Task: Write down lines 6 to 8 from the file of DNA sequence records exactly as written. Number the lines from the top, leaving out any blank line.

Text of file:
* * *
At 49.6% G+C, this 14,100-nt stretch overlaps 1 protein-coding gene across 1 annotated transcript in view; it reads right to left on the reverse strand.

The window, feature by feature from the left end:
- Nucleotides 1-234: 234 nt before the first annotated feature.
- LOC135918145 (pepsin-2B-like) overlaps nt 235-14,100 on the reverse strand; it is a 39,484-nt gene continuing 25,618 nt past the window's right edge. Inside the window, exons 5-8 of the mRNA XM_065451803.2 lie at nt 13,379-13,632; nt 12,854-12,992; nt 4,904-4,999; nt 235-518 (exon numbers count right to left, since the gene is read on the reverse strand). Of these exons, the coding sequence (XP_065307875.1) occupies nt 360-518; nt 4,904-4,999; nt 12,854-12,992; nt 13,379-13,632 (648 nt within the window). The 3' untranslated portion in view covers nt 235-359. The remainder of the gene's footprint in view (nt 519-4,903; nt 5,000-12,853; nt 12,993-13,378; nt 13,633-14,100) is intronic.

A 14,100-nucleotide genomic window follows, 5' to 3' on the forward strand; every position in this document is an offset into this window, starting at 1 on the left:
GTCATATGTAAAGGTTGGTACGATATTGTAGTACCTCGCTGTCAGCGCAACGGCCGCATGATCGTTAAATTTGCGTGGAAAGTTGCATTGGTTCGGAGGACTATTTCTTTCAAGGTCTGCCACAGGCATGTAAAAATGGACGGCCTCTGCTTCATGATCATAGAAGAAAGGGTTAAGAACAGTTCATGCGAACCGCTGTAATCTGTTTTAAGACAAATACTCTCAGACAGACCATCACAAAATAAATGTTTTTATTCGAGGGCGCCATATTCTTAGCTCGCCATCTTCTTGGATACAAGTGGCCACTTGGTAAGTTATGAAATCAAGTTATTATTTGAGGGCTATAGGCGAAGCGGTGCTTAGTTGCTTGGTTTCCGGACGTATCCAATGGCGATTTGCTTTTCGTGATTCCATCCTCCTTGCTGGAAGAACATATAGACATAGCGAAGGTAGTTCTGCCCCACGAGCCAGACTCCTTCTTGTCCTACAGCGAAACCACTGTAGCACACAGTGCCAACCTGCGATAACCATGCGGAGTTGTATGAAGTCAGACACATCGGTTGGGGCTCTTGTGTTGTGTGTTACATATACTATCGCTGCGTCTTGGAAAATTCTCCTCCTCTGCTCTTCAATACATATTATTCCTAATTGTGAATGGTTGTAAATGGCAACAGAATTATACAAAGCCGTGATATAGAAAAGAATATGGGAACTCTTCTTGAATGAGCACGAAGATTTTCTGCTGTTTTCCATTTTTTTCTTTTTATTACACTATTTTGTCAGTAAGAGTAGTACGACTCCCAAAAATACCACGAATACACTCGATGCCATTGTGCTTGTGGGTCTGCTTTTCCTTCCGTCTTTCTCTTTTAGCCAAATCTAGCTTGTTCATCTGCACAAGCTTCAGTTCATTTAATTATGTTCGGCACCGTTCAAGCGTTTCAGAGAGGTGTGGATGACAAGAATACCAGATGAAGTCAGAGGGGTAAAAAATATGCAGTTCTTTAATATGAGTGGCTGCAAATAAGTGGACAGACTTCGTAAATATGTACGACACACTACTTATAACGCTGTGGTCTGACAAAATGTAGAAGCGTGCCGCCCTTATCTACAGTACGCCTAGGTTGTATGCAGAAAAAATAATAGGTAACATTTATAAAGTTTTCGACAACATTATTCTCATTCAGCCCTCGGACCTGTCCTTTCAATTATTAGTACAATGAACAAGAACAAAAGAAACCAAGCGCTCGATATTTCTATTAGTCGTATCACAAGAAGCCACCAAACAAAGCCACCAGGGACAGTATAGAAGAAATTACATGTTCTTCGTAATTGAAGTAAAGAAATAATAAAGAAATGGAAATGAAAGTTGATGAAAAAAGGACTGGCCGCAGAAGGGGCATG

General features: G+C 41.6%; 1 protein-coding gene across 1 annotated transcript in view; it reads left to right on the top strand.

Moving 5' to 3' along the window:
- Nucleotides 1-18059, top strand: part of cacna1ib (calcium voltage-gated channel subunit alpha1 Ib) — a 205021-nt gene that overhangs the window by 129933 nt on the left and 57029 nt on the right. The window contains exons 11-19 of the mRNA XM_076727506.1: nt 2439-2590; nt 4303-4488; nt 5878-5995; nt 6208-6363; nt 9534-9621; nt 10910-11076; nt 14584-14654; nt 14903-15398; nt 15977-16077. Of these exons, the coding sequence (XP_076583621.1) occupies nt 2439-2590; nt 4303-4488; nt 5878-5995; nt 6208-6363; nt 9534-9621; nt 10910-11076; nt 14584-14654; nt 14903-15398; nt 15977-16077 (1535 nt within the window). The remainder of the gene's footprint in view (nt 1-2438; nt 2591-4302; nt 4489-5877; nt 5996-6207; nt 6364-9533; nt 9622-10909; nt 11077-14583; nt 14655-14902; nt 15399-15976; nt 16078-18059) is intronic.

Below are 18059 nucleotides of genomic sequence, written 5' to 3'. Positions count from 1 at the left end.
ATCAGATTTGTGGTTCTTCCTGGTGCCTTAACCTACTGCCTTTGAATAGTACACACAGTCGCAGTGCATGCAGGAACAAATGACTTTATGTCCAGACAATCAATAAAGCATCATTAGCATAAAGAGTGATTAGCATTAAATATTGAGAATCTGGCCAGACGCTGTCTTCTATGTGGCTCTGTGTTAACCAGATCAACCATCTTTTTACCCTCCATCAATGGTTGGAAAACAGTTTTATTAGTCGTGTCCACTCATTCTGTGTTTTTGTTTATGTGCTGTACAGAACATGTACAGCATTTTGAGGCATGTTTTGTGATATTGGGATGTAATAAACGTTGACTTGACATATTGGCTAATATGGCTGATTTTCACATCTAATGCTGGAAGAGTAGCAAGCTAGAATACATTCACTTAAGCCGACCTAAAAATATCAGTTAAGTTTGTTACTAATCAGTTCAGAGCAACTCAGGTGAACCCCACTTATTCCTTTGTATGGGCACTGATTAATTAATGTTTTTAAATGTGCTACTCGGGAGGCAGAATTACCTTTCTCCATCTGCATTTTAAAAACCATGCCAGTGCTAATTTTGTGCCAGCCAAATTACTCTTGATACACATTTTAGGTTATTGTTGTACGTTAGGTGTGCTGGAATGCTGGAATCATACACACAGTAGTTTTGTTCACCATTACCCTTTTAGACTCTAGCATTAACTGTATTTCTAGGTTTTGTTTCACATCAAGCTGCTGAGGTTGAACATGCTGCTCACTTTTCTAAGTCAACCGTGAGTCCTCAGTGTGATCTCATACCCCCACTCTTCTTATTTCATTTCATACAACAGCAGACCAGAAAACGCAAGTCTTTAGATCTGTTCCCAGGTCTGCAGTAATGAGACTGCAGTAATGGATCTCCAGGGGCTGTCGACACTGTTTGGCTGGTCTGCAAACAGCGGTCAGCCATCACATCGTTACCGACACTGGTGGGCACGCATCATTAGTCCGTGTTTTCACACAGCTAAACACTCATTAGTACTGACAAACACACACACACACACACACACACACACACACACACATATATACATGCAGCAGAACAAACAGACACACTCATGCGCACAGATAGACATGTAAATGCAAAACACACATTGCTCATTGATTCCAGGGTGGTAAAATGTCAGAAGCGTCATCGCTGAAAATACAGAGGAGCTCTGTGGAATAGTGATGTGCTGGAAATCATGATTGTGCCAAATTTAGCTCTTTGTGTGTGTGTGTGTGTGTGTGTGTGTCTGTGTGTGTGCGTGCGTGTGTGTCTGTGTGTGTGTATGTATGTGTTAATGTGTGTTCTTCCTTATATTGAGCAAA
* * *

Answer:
GTCATATGTAAAGGTTGGTACGATATTGTAGTACCTCGCTGTCAGCGCAACGGCCGCATGATCGTTAAATTTGCGTGGAAAGTTGCATTGGTTCGGAGGACTATTTCTTTCAAGGTCTGCCACAGGCATGTAAAAATGGACGGCCTCTGCTTCATGATCATAGAAGAAAGGGTTAAGAACAGTTCATGCGAACCGCTGTAATCTGTTTTAAGACAAATACTCTCAGACAGACCATCACAAAATAAATGTTTTTATTCGAGGGCGCCATATTCTTAGCTCGCCATCTTCTTGGATACAAGTGGCCACTTGGTAAGTTATGAAATCAAGTTATTATTTGAGGGCTATAGGCGAAGCGGTGCTTAGTTGCTTGGTTTCCGGACGTATCCAATGGCGATTTGCTTTTCGTGATTCCATCCTCCTTGCTGGAAGAACATATAGACATAGCGAAGGTAGTTCTGCCCCACGAGCCAGACTCCTTCTTGTCCTACAGCGAAACCACTGTAGCACACAGTGCCAACCTGCGATAACCATGCGGAGTTGTATGAAGTCAGACACATCGGTTGGGGCTCTTGTGTTGTGTGTTACATATACTATCGCTGCGTCTTGGAAAATTCTCCTCCTCTGCTCTTCAATACATATTATTCCTAATTGTGAATGGTTGTAAATGGCAACAGAATTATACAAAGCCGTGATATAGAAAAGAATATGGGAACTCTTCTTGAATGAGCACGAAGATTTTCTGCTGTTTTCCATTTTTTTCTTTTTATTACACTATTTTGTCAGTAAGAGTAGTACGACTCCCAAAAATACCACGAATACACTCGATGCCATTGTGCTTGTGGGTCTGCTTTTCCTTCCGTCTTTCTCTTTTAGCCAAATCTAGCTTGTTCATCTGCACAAGCTTCAGTTCATTTAATTATGTTCGGCACCGTTCAAGCGTTTCAGAGAGGTGTGGATGACAAGAATACCAGATGAAGTCAGAGGGGTAAAAAATATGCAGTTCTTTAATATGAGTGGCTGCAAATAAGTGGACAGACTTCGTAAATATGTACGACACACTACTTATAACGCTGTGGTCTGACAAAATGTAGAAGCGTGCCGCCCTTATCTACAGTACGCCTAGGTTGTATGCAGAAAAAATAATAGGTAACATTTATAAAGTTTTCGACAACATTATTCTCATTCAGCCCTCGGACCTGTCCTTTCAATTATTAGTACAATGAACAAGAACAAAAGAAACCAAGCGCTCGATATTTCTATTAGTCGTATCACAAGAAGCCACCAAACAAAGCCACCAGGGACAGTATAGAAGAAATTACATGTTCTTCGTAATTGAAGTAAAGAAATAATAAAGAAATGGAAATGAAAGTTGATGAAAAAAGGACTGGCCGCAGAAGGGGCATG

General features: G+C 41.6%; 1 protein-coding gene across 1 annotated transcript in view; it reads left to right on the top strand.

Moving 5' to 3' along the window: